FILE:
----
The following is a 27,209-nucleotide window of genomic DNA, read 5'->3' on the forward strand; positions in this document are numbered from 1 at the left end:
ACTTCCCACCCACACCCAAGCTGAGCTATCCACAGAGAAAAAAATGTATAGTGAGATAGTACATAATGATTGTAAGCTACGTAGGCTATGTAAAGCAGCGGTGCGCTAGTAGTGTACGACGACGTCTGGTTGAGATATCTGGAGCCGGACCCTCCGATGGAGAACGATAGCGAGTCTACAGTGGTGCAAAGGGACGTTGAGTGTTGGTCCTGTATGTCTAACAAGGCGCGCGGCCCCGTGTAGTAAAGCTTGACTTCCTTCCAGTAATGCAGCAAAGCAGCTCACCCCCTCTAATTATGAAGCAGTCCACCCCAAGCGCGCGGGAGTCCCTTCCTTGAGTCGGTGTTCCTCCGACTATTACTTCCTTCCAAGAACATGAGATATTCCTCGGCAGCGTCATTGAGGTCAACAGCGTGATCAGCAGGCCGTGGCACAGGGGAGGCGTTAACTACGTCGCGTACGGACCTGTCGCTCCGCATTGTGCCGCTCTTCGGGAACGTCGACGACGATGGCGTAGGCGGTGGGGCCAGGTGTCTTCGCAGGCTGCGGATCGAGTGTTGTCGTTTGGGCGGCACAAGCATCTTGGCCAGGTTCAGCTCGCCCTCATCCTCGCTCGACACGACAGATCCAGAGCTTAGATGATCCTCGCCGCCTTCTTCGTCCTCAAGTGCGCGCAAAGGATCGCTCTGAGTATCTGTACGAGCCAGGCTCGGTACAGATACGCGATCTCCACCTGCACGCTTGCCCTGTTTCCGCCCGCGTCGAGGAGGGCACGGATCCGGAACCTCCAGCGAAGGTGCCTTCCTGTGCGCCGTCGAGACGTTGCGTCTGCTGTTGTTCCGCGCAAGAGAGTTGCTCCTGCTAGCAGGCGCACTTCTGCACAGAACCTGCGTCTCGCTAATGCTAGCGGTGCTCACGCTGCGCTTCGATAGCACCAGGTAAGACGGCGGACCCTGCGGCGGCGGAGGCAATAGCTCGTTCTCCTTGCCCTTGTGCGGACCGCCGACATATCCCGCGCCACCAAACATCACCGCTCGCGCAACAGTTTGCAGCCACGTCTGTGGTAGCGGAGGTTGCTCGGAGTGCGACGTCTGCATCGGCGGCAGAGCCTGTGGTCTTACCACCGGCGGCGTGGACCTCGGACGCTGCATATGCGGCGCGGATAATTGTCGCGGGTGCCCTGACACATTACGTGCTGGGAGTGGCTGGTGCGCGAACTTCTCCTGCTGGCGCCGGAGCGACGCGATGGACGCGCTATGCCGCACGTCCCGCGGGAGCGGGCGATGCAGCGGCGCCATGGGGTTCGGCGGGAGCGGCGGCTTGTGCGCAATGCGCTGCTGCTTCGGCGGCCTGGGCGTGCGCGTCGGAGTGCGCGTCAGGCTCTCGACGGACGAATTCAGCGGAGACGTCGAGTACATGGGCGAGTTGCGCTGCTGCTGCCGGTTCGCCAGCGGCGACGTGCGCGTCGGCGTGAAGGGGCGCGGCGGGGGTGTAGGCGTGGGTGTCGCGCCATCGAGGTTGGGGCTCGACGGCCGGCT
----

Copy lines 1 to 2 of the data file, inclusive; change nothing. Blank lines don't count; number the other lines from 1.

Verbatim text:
The following is a 27,209-nucleotide window of genomic DNA, read 5'->3' on the forward strand; positions in this document are numbered from 1 at the left end:
ACTTCCCACCCACACCCAAGCTGAGCTATCCACAGAGAAAAAAATGTATAGTGAGATAGTACATAATGATTGTAAGCTACGTAGGCTATGTAAAGCAGCGGTGCGCTAGTAGTGTACGACGACGTCTGGTTGAGATATCTGGAGCCGGACCCTCCGATGGAGAACGATAGCGAGTCTACAGTGGTGCAAAGGGACGTTGAGTGTTGGTCCTGTATGTCTAACAAGGCGCGCGGCCCCGTGTAGTAAAGCTTGACTTCCTTCCAGTAATGCAGCAAAGCAGCTCACCCCCTCTAATTATGAAGCAGTCCACCCCAAGCGCGCGGGAGTCCCTTCCTTGAGTCGGTGTTCCTCCGACTATTACTTCCTTCCAAGAACATGAGATATTCCTCGGCAGCGTCATTGAGGTCAACAGCGTGATCAGCAGGCCGTGGCACAGGGGAGGCGTTAACTACGTCGCGTACGGACCTGTCGCTCCGCATTGTGCCGCTCTTCGGGAACGTCGACGACGATGGCGTAGGCGGTGGGGCCAGGTGTCTTCGCAGGCTGCGGATCGAGTGTTGTCGTTTGGGCGGCACAAGCATCTTGGCCAGGTTCAGCTCGCCCTCATCCTCGCTCGACACGACAGATCCAGAGCTTAGATGATCCTCGCCGCCTTCTTCGTCCTCAAGTGCGCGCAAAGGATCGCTCTGAGTATCTGTACGAGCCAGGCTCGGTACAGATACGCGATCTCCACCTGCACGCTTGCCCTGTTTCCGCCCGCGTCGAGGAGGGCACGGATCCGGAACCTCCAGCGAAGGTGCCTTCCTGTGCGCCGTCGAGACGTTGCGTCTGCTGTTGTTCCGCGCAAGAGAGTTGCTCCTGCTAGCAGGCGCACTTCTGCACAGAACCTGCGTCTCGCTAATGCTAGCGGTGCTCACGCTGCGCTTCGATAGCACCAGGTAAGACGGCGGACCCTGCGGCGGCGGAGGCAATAGCTCGTTCTCCTTGCCCTTGTGCGGACCGCCGACATATCCCGCGCCACCAAACATCACCGCTCGCGCAACAGTTTGCAGCCACGTCTGTGGTAGCGGAGGTTGCTCGGAGTGCGACGTCTGCATCGGCGGCAGAGCCTGTGGTCTTACCACCGGCGGCGTGGACCTCGGACGCTGCATATGCGGCGCGGATAATTGTCGCGGGTGCCCTGACACATTACGTGCTGGGAGTGGCTGGTGCGCGAACTTCTCCTGCTGGCGCCGGAGCGACGCGATGGACGCGCTATGCCGCACGTCCCGCGGGAGCGGGCGATGCAGCGGCGCCATGGGGTTCGGCGGGAGCGGCGGCTTGTGCGCAATGCGCTGCTGCTTCGGCGGCCTGGGCGTGCGCGTCGGAGTGCGCGTCAGGCTCTCGACGGACGAATTCAGCGGAGACGTCGAGTACATGGGCGAGTTGCGCTGCTGCTGCCGGTTCGCCAGCGGCGACGTGCGCGTCGGCGTGAAGGGGCGCGGCGGGGGTGTAGGCGTGGGTGTCGCGCCATCGAGGTTGGGGCTCGACGGCCGGCT